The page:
Welcome back and Happy New Year! I usually don’t make New Year’s resolutions. Frankly, I have very little willpower and who can say no to chocolate.
That being said, I love January. January is the time I work on all those projects I’ve putting off because of the holidays. To organize all those closets and storage rooms I’ve let get out of hand. New projects and new ideas await because this is 2016!
So, coming soon will be my storage room which right now looks like a hoarder lives in there, and my youngest son’s room. He’s been wanting a new paint color and a new desk for quite some time. Hopefully, if I put this in writing then I’ll have to do it…sort of like a New Year’s resolution…though I’m still hanging onto my chocolate.
It must have been July when my brother first showed up on my doorstep with a huge pile of these fantastic interior wood shutters. I immediately knew that I wanted to make a headboard. The only problem was, I didn’t need a headboard.
Don’t despair if you don’t have shutters, an old paneled wood door will give a similar look.
At some point, I found that my oldest son and his wife were on the lookout for a new headboard for their guest room. If I just happened to make one, what size would it be? Queen.
Way back in August I shared with you my first project made from these shutters, a mortise lock shelf.
The shelf went together really quickly but the headboard took a bit more planning and was put on the back burner for a while. I finally got busy gathering supplies by mid-November and by the time I was finished it turned into a great Christmas present.
Start your headboard by laying it out flat. A queen headboard needs to be about 5ft wide. There is a little wiggle room…the headboard could easily have an extra inch, more or less, on each side.
With 2 sets of 3 shutters and 2 4×4’s, my headboard wasn’t quite wide enough, I needed one more panel.
Removing a hinge on a shutter this old, is a project itself. Paint remover didn’t even bubble, so out came the dremel with it’s cutting tool. I was able to cut through the layers of paint to make a new groove for a flat head screwdriver.
With the added panel, the new width of my headboard was 5′ 1 1/2″. Ready to assemble.
Four lengths of 1×4 were cut to the exact width of the new headboard. The 1×4’s were placed so that they cover the ends of the shutters but not any of the recessed detail on both sides of the headboard.
This is a side view. The 1×4’s were glued and nailed into place with finishing nails.
4×4’s were cut. You would think I would cut the 4×4’s to the height I wanted the headboard but you would be wrong…since this was a gift I wanted the headboard to be able to fit into my son’s SUV so he could get it home, a five foot high headboard would never fit. These 4×4’s were cut to 43″. I cut two more 4×4’s, 16″ to extend the legs. When my son gets the headboard into his home, he can chop off the leg extensions to whatever length he wishes to fit his bed.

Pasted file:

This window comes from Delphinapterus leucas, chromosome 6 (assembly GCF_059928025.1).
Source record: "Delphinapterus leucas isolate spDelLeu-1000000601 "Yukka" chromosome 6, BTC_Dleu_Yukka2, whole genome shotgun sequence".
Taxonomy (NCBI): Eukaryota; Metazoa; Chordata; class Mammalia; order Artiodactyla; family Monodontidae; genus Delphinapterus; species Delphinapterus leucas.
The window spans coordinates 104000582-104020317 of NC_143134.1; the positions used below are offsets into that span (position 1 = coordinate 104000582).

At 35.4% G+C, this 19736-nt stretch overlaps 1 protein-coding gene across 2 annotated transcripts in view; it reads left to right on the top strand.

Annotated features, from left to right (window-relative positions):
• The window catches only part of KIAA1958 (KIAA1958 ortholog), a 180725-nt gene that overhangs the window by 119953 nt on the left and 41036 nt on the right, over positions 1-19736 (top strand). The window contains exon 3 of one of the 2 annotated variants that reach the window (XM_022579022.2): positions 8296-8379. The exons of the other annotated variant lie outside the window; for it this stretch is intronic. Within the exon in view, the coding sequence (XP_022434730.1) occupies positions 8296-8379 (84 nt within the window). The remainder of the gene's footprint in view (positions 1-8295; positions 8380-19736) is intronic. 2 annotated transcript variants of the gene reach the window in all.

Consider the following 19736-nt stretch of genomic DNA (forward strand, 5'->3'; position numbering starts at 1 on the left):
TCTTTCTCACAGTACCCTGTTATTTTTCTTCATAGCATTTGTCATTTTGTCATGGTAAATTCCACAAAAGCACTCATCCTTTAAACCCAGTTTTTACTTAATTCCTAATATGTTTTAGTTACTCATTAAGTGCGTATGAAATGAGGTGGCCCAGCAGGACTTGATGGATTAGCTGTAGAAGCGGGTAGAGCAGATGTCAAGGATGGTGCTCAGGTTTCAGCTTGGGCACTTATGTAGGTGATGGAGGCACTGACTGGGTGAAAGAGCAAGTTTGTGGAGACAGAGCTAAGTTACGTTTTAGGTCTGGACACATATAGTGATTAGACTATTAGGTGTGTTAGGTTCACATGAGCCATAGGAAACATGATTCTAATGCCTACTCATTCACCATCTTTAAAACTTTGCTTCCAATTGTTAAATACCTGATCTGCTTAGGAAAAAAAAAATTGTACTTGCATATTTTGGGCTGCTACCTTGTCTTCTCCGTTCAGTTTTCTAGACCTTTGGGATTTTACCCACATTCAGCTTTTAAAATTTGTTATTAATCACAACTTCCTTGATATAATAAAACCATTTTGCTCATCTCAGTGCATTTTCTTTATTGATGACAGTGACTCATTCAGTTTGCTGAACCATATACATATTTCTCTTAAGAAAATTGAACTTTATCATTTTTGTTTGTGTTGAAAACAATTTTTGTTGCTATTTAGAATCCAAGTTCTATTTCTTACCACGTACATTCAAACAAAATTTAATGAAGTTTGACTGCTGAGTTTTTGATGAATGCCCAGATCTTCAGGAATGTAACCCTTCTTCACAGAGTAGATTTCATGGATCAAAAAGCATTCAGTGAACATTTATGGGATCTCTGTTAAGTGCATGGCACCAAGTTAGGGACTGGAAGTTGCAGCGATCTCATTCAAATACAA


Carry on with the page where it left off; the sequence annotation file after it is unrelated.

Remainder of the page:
To attach the 4×4’s to the bed, 6 inch bolts were screwed into the sides. The bolts were screwed into the headboard where the 1×4 overlaps the shutters (look at the side view above). Predrill and screw the bolts where there are 3 layers of wood avoiding the empty space.
I cut a 1×6 top shelf 6 inches longer (3 inches on each side) than the width of the headboard. Nail into place.
Underneath the top shelf is a small piece of crown molding, cut and nailed into place.
Because the crown molding is sitting on top of the 4×4’s, there is a small gap underneath….
…which is filled in with one more small piece of quarter round molding.
Fill in any gaps with paintable caulking and any nail holes with wood putty.
To attach my leg extensions, I drilled a hole for a dowel and glued it to just the extension side of the leg. Another matching hole was drilled on the headboard (don’t glue the dowel to the headboard side).
Since I had this molding sitting around, I mitered the edges and nailed it onto my leg extensions.
When the extension slides on, the molding hides the cut in the 4×4.
The nail holes and edges were sanded and ready for painting. The headboard then got 2 coats of an interior semi gloss white paint.
I don’t know if you can tell, but for a little added strength, I screwed 2 more wood screws in each corner thru the 1×4’s and into the 4×4’s.
All finished and still sitting in my living room. I think my son and daughter-in-law really like it, but when it came time to leave it was either the headboard or the dog. For some reason, they chose their dog.
If the headboard ever finds it’s way to it’s new home, I’ll be sure to take pictures.
Update: When I wrote this, there were no pictures of the headboard in it’s new home it sat in my living room for 2 more weeks, the post has since been updated.
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